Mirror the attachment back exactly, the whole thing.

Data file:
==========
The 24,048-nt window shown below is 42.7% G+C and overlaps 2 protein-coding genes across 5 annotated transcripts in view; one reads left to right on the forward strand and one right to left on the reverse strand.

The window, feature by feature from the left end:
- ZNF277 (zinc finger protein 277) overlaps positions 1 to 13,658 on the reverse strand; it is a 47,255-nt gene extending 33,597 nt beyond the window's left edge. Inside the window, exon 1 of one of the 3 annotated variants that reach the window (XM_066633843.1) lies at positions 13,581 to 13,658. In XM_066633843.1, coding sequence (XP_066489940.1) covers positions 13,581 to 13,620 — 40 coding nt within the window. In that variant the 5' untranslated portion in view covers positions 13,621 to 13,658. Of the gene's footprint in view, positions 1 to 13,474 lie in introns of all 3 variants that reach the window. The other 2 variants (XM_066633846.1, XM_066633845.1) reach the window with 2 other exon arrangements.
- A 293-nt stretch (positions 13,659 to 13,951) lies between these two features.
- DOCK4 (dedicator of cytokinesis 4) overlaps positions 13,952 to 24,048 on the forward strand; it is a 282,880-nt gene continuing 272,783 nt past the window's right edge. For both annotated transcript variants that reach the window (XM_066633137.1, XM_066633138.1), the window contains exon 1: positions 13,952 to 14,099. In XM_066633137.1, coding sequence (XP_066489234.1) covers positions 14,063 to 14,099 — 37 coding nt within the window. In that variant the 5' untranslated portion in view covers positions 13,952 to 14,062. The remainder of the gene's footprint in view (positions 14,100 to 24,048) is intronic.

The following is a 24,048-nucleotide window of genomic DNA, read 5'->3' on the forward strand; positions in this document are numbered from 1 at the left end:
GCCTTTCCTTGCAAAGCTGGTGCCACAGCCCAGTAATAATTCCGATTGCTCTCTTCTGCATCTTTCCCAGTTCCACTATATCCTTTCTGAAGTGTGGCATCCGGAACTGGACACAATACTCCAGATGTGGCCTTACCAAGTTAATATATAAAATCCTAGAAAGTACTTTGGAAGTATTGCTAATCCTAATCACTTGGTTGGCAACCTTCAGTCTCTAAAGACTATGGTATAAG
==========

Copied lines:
The 24,048-nt window shown below is 42.7% G+C and overlaps 2 protein-coding genes across 5 annotated transcripts in view; one reads left to right on the forward strand and one right to left on the reverse strand.

The window, feature by feature from the left end:
- ZNF277 (zinc finger protein 277) overlaps positions 1 to 13,658 on the reverse strand; it is a 47,255-nt gene extending 33,597 nt beyond the window's left edge. Inside the window, exon 1 of one of the 3 annotated variants that reach the window (XM_066633843.1) lies at positions 13,581 to 13,658. In XM_066633843.1, coding sequence (XP_066489940.1) covers positions 13,581 to 13,620 — 40 coding nt within the window. In that variant the 5' untranslated portion in view covers positions 13,621 to 13,658. Of the gene's footprint in view, positions 1 to 13,474 lie in introns of all 3 variants that reach the window. The other 2 variants (XM_066633846.1, XM_066633845.1) reach the window with 2 other exon arrangements.
- A 293-nt stretch (positions 13,659 to 13,951) lies between these two features.
- DOCK4 (dedicator of cytokinesis 4) overlaps positions 13,952 to 24,048 on the forward strand; it is a 282,880-nt gene continuing 272,783 nt past the window's right edge. For both annotated transcript variants that reach the window (XM_066633137.1, XM_066633138.1), the window contains exon 1: positions 13,952 to 14,099. In XM_066633137.1, coding sequence (XP_066489234.1) covers positions 14,063 to 14,099 — 37 coding nt within the window. In that variant the 5' untranslated portion in view covers positions 13,952 to 14,062. The remainder of the gene's footprint in view (positions 14,100 to 24,048) is intronic.

The following is a 24,048-nucleotide window of genomic DNA, read 5'->3' on the forward strand; positions in this document are numbered from 1 at the left end:
GCCTTTCCTTGCAAAGCTGGTGCCACAGCCCAGTAATAATTCCGATTGCTCTCTTCTGCATCTTTCCCAGTTCCACTATATCCTTTCTGAAGTGTGGCATCCGGAACTGGACACAATACTCCAGATGTGGCCTTACCAAGTTAATATATAAAATCCTAGAAAGTACTTTGGAAGTATTGCTAATCCTAATCACTTGGTTGGCAACCTTCAGTCTCTAAAGACTATGGTATAAG